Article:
A report by the joint select committee on human rights said the practice of detaining children in mental health hospitals is "inflicting terrible suffering on those detained and causing anguish to their distraught families".
The committee said that evidence to its inquiry was so "stark" and consistent that it has "lost confidence that the system is doing what it says it is doing and the regulator's method of checking is not working.
And it warned that too often families of those with learning disabilities and/or autism are "considered to be the problem when they ought to be the solution".
The committee's report highlights the "grim", predictable pathway to inappropriate detention in potentially "brutal" circumstances, with early family concerns raised with the GP or school leading to lengthy waits for assessment and diagnosis while the family struggles on alone, trying to cope.
Eventually some trigger, such as a home move, or a parent falling ill, unsettles the young person and their condition deteriorates. The child is taken away from their home and the familiarity and routine so essential to them, often many miles away and placed with strangers, while desperately concerned parents are treated as hostile and as a problem.
The young person unsurprisingly gets worse and is then put through physical restraint and solitary confinement, which institutions call "seclusion". As the child gets even worse so plans to return home are shelved. The days turn into weeks, then months and in some cases even years.
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Labour MP Harriet Harman, who chairs the committee, said: "This inquiry has shown with stark clarity the urgent change that is needed and we've set out simple proposals for exactly that. They must now be driven forward, urgently.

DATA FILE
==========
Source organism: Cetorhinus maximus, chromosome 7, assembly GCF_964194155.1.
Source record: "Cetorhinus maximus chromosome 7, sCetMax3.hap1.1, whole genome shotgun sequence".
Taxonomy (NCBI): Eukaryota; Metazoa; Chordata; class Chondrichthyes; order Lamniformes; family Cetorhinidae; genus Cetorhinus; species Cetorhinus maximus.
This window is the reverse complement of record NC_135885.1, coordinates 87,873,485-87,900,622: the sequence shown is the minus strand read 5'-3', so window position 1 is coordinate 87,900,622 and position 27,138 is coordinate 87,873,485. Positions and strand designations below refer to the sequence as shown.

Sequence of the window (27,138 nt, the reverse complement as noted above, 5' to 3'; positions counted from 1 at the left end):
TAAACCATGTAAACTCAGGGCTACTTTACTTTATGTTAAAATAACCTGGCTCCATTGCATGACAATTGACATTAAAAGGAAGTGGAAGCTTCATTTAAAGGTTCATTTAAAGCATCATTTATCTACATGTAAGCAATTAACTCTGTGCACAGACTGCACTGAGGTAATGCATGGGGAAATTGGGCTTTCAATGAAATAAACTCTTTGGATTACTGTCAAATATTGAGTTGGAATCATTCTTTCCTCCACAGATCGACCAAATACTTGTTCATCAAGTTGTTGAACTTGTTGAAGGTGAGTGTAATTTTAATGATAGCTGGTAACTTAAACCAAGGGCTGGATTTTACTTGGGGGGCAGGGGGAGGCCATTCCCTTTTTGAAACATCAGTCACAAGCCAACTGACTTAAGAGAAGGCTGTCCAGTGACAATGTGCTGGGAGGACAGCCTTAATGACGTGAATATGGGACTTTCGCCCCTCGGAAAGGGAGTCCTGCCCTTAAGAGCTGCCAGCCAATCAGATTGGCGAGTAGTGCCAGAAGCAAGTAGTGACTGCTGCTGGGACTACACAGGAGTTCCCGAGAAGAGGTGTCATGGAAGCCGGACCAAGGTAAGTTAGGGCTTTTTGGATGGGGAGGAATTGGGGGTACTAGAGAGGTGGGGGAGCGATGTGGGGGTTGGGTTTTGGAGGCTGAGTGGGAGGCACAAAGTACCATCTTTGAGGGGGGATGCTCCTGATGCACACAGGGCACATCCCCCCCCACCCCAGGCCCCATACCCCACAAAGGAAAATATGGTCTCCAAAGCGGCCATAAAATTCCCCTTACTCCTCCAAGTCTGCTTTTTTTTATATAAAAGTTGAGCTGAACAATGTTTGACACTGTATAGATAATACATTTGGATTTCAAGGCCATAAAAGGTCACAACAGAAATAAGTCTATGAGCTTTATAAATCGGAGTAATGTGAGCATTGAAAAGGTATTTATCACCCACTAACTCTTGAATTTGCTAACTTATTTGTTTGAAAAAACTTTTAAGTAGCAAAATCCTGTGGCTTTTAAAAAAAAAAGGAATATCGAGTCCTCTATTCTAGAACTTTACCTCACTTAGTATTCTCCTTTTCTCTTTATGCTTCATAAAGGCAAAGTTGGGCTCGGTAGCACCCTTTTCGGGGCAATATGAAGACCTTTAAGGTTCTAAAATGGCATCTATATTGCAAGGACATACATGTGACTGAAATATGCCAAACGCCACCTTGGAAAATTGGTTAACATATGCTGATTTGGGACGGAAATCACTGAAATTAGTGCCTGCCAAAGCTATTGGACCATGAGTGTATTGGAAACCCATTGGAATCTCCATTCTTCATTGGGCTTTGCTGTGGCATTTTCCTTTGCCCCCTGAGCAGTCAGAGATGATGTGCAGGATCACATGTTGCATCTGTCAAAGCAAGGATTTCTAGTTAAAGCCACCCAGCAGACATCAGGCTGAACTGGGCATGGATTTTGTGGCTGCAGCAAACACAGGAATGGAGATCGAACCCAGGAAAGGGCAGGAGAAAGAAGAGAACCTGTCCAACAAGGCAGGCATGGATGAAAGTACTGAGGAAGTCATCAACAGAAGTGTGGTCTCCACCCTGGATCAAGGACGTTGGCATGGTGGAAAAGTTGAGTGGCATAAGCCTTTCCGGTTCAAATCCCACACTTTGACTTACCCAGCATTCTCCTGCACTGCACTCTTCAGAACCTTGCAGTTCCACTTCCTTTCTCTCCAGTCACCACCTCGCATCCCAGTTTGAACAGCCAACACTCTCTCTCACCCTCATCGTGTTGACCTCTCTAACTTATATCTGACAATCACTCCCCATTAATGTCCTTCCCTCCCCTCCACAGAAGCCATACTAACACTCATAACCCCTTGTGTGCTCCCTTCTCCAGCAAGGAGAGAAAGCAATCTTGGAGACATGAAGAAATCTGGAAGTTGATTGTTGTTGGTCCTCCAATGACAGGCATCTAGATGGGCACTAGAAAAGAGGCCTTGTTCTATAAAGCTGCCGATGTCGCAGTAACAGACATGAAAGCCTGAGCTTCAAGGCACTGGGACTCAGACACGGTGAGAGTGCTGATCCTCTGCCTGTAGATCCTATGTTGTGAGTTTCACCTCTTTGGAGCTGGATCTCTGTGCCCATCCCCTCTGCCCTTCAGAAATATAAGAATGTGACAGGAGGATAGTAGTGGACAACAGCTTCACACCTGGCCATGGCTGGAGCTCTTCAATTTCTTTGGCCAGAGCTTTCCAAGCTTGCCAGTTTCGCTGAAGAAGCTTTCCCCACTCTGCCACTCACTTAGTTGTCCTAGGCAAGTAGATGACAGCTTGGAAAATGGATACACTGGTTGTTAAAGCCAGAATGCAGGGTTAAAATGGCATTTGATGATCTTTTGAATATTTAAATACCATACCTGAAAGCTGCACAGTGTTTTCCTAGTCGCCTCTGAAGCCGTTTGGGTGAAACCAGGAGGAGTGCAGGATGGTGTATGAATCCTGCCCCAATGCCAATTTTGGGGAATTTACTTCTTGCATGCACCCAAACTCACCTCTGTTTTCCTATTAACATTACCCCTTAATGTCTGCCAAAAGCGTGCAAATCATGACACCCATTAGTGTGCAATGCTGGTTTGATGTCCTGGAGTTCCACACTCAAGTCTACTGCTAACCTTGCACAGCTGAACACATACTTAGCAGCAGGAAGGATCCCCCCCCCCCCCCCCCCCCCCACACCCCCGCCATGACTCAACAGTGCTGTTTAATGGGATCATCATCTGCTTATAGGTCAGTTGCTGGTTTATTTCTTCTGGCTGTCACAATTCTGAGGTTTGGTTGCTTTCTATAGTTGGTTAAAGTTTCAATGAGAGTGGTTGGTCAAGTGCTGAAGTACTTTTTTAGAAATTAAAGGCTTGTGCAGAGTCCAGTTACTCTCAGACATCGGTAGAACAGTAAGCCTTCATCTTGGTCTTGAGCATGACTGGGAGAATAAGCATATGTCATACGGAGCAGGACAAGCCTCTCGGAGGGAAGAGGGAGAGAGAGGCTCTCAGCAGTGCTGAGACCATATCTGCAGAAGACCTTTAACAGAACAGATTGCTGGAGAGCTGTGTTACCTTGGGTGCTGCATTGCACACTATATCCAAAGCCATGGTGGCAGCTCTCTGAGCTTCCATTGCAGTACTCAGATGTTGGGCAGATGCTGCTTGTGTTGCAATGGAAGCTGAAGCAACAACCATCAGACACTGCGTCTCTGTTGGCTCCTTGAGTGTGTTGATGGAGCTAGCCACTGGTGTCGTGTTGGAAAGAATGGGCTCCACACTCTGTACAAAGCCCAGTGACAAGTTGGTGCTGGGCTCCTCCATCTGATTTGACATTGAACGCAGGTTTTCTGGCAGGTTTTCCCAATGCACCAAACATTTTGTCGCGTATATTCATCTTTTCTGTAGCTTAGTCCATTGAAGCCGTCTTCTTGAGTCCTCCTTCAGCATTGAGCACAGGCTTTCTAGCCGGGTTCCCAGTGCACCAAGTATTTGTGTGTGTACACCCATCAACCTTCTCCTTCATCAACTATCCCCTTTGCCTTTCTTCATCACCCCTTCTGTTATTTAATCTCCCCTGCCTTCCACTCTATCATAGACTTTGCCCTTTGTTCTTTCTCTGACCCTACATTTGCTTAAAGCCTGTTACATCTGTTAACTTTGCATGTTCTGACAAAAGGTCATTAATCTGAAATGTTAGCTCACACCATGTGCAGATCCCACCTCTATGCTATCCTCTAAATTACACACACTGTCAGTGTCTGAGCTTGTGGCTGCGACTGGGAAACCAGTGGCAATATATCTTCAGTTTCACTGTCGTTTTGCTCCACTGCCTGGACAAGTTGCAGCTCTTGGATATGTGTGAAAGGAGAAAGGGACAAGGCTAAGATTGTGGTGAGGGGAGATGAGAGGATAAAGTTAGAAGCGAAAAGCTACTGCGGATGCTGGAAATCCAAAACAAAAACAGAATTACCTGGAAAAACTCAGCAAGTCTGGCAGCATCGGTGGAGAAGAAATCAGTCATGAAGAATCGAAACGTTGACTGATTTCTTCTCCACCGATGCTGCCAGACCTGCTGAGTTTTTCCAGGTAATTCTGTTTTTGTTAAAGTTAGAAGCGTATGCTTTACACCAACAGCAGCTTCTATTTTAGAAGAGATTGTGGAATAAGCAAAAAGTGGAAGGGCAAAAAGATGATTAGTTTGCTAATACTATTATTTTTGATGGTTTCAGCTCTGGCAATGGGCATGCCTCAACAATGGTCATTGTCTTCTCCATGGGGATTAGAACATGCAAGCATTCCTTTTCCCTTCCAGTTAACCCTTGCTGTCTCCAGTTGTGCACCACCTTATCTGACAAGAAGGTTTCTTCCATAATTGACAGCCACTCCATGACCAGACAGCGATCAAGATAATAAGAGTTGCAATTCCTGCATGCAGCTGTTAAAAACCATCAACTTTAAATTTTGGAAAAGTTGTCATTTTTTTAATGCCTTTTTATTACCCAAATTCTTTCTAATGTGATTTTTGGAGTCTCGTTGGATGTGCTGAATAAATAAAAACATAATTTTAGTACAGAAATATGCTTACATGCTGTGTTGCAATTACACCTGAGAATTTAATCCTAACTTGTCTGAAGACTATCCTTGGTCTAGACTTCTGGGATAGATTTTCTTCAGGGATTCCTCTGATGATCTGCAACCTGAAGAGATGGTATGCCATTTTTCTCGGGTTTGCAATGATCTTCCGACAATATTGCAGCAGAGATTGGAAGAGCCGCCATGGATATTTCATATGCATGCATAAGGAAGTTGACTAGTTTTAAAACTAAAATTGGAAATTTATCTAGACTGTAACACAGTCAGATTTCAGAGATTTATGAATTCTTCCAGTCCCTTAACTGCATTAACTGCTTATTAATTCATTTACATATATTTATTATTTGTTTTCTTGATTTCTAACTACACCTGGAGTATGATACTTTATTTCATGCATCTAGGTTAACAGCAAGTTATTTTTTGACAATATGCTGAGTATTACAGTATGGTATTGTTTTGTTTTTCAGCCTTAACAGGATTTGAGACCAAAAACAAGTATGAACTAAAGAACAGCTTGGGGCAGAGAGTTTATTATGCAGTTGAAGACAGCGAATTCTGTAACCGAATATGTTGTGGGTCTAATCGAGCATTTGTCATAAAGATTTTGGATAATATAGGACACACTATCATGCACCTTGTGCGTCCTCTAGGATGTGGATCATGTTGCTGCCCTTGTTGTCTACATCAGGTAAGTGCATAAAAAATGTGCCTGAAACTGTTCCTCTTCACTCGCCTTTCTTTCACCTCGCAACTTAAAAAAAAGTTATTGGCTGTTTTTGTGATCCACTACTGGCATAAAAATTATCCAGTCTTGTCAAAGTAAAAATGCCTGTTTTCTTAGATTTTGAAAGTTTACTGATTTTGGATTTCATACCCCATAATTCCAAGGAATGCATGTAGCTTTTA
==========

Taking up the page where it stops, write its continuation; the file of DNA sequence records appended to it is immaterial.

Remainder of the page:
"It has been left to the media and desperate, anguished parents to expose the brutal reality of our system of detention of people with learning disabilities or autism. We must not look away.
"The horrific reality is of whole lives needlessly blighted, and families in despair. What we saw does not fit our society's image of itself as one which cares for the vulnerable and respects everyone's human rights. It must not be allowed to continue."
The committee made a series of recommendations to address the situation:
- The establishment of a Number 10 Unit, with cabinet-level leadership, to urgently drive forward reform and safeguard the human rights of young people
- Families of those with learning disabilities and/or autism to be recognised as human rights defenders
- The creation of legal duties on clinical commissioning groups and local authorities to ensure the right services are available in the community.
- Narrowing of the Mental Health Act criteria to avoid inappropriate detention
- Substantive reform of the Care Quality Commission's approach and processes including unannounced inspections and the use of covert surveillance methods to better inform inspection judgments.
Earlier this year Children's Commissioner for England Anne Longfield called for reform of the system, warning that many children with learning disabilities and autism are unnecessarily being treated in mental health hospitals.
A Department of Health and Social Care spokeswoman said: "We are committed to ensuring people with a learning disability and autistic people have the best possible quality of life.
"Above all, human rights must be protected and where people do require inpatient care it must be of the highest quality, close to home and for the shortest possible time.
"The number of inpatients with learning disabilities or autism in mental health settings is falling but there is still more to do. The NHS long-term plan will reduce numbers even further by improving specialist services and community crisis care, reducing avoidable admissions and shortening stays in hospital.
"We will consider these recommendations carefully and respond to them in due course."